What the Oregon Health Study has told us so far

Recently, another installment was published from the research team of the Oregon Health Insurance Experiment. The major finding — Medicaid coverage results in a 40% increase in emergency department (ER) use. Many of the health care pundits quickly sifted through the scientific results to support their opinions.

You can read some of them here:

Sarah Kliff reports the facts: Expanding Medicaid doesn’t reduce ER trips. It increases them. Scott Gottlieb claims that Medicaid fails the poor and Obamacare will fail the middle class while Avik Roy thinks that the Oregon study undermines the rationale behind the Affordable Care Act. Aaron Carroll reminds us that more emergency room use isn’t necessarily bad.  Art Kellermann conjures up a 20-year old paper explaining why Medicaid patients likely have to go to the ER in the first place instead of visiting a primary care doctor.

Let’s assimilate all this information — in the context of the pre-existing Oregon results — into what it all actually means for low-income Americans, ERs, and everyone else. As a quick reminder, the Oregon Health Insurance Experiment was a randomized trial of uninsured patients. Some were offered Medicaid via a lottery. Others were not. The researchers reported the marginal effect of Medicaid. Here are 5 important findings from the most recent publication (and my interpretation in italics).

  • Medicaid does not have an effect on emergent, non-preventable conditions (e.g. heart attacks, trauma, etc.) EMTALA and ERs are doing a fine job of providing equal access to emergency care.
  • People without prior visits to the ER are most likely to increase their utilization once getting Medicaid. Medicaid won’t exacerbate the ER frequent-flyer issue; it will allow people to enter the health care system for the first time.
  • ER visits resulting in hospital admissions were unchanged. ER visits resulting in the patient being sent home were increased. Medicaid prompts treatment for lower acuity conditions in the ER setting.
  • Medicaid increases the number of primary care treatable ER visits by over 50%. It appears that the primary care infrastructure is largely inadequate in Portland, as I suspect it is elsewhere in America.
  • The following conditions were most likely to see increased visits to the ER after Medicaid enrollment – chronic conditions, ambulatory sensitive conditions, headaches, and injuries. People are deferring treatment for acute injuries and many primary care treatable issues due to lack of coverage.
  • ER visits went up by 0.41 from 1.02 per person (up 40%) while expenses went up $120 per person  (up 28%). Individually that marginal ER visit doesn’t seem to be that expensive (about $292), unless you compare it to a Medicaid PCP visit in Portland ($148 CPT 99205).

Prior results from the Oregon Experiment showed that overall hospital admissions went up 2.1% (so if ER admissions stayed the same, these are presumably elective admissions or maybe the unicorn-like ‘direct admission’), prescriptions drug use increased 15%, outpatient office visits increased 35%, screenings increased, all while financial strain and depression decreased by about 9%.

On the other hand, clinical outcomes like HbA1C, cholesterol levels, blood pressure, and mortality were not significantly changed. However, since patients in the Oregon study tended to be fairly healthy and the follow up time relatively short, the power to detect short-term differences in clinical outcomes was extremely low.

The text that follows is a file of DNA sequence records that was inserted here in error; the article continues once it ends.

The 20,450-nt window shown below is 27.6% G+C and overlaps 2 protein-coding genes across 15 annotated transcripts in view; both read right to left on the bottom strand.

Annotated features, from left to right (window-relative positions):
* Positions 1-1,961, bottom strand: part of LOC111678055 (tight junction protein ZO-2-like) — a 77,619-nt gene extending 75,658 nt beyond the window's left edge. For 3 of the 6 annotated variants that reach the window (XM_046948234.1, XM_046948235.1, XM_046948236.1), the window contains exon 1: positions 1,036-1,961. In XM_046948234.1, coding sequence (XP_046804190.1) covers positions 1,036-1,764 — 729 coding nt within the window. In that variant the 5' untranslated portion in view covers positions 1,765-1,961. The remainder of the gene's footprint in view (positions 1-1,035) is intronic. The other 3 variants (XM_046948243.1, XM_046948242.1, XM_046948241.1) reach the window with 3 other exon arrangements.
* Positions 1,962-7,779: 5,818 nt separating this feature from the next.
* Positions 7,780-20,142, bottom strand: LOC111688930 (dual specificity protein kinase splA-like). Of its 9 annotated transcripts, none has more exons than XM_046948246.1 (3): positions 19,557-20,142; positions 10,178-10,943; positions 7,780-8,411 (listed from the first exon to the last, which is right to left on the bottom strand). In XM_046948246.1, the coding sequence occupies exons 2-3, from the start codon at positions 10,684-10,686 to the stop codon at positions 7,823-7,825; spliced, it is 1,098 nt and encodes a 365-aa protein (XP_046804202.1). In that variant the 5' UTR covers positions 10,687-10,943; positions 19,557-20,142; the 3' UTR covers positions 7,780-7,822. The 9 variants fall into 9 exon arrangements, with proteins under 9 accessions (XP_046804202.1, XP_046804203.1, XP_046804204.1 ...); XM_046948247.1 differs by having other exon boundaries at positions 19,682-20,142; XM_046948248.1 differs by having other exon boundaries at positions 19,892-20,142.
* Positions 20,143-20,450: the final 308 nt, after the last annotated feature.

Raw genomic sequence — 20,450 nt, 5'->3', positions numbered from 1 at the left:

What does all this mean?

People receiving Medicaid have pent-up health needs for which they will seek treatment. Primary care visits might go up 35%, ER visits might go up 40%, and health care costs will certainly go up. But low-income people will have less financial difficulties resulting from medical bills. Whether or not actual health outcomes will change will likely take far longer than 18 months to figure out.

ERs stand to benefit if visits go up and the cost of providing that increased care is adequately covered by Medicaid reimbursements.

As for everybody else, this study doesn’t really provide a direct answer on whether securing your neighbor’s health coverage alters your own health at all. But the IOM would suggest that it does.

Using the Oregon studies as a guide, how will we gauge the success (or failure) of the Affordable Care Act’s Medicaid expansion? First of all, enrollment numbers. Only 30% of those who won the lottery actually received Medicaid. The ACA has to beat those uptake numbers if we are to consider it successful. Secondly, increased access to services. I would recommend we check process measures like recommended screening tests to determine if new Medicaid enrollees are getting the services we want them to receive. Looking at ER visits, hospitalizations, and primary care visits don’t actually tell us about what happens when the patient and doctor meet. Lastly, debt collections. If Medicaid is successful, fewer people will have collections due to medical bills. It would be nice to see fewer bankruptcies too (but the science does not yet support that).

That’s what the Oregon Health Study has told us so far. No more, no less.

However, many political pundits will inappropriately use certain statistics to grade the Affordable Care Act in the coming months.  Nobody should expect Medicaid to fix clinical outcomes by the time the 2016 presidential campaigns are in full swing. Health care costs won’t magically go down. Science says neither of those things will happen. So, political pundits, don’t even go there. Instead, let’s just see if Medicaid is doing what Medicaid is supposed to do – providing coverage, increasing access, and protecting poor people from further financial ruin.

Cedric Dark is founder and executive editor, Policy Prescriptions.

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